Let me be the first to say, Congratulations!
The baby has arrived, you’ve waited for this for what seems to be a lifetime. So now you are probably asking yourself, Now what?
- This baby depends on me for everything.
- How am I going to live up to that?
- What if I can’t do it?
Believe me, you are not the first new parents to be asking those questions. You’ve taken on a huge responsibility, but it may be simpler than you realize. This baby needs to be fed regularly, changed regularly, and protected from harm. These are all things that you actually are well equipped to do.
First, we recommend breast milk. Breast milk comes at the correct temperature and does not require one to sterilize bottles. We realize that its not for everyone, so formula is quite acceptable. Newborns initially take very little -15-30 mL the first day. They, however, rapidly increase the amount to about 90 mL every 3 hours. Talk to your pediatrician about the proper formula for your baby. Breast feeding isn’t generally measured ounce per ounce as the composition of breast milk changes over time. Breast feeding should start about 10-15 minutes on each side. You should not need to feed more than 30 minutes. Listen to hear that the child is swallowing the milk and not just using the breast as a pacifier. If you find your child needs to take longer, please make an appointment to have your child examined by the pediatrician.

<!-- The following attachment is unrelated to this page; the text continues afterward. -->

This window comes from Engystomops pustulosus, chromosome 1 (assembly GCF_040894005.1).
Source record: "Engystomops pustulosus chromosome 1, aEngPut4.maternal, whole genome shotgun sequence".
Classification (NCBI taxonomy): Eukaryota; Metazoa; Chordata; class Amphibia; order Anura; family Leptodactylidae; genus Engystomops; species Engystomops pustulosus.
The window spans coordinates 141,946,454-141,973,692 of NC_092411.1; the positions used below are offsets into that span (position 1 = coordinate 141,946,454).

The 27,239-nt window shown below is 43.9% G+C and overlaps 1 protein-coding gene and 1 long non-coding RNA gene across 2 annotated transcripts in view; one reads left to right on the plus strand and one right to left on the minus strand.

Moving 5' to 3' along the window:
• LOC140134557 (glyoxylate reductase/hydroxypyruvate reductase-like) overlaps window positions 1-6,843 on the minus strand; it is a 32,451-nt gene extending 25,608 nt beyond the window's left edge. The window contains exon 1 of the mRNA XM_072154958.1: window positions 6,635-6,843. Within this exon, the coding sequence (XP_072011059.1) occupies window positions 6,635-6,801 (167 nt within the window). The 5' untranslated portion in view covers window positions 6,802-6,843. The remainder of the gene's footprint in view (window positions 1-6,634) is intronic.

Sometimes it seems that newborns cry if you look at them wrong. Remember, this is their form of communication until they develop further. It is your job to teach them other forms of communication. If you become anxious and frazzled, the baby learns to be anxious and frazzled. If you respond only to cry – the baby learns to use cry as a means of gaining attention. If you aspire to over protectiveness, the child may have poor self-esteem and may interact poorly with peers and authority figures. If your interactions are largely negative, the child will grow to hate and distrust.
So, you see, positive nurturing, encouragement, understanding, enlightenment, and downright luck [;)] are the keys to raising a smart, energetic, inquisitive, well-rounded child. But seriously, talk to your pediatrician, gain insight on expectations and improper behaviors. That’s why your pediatrician is there. Good luck — and, right now, just smile and enjoy.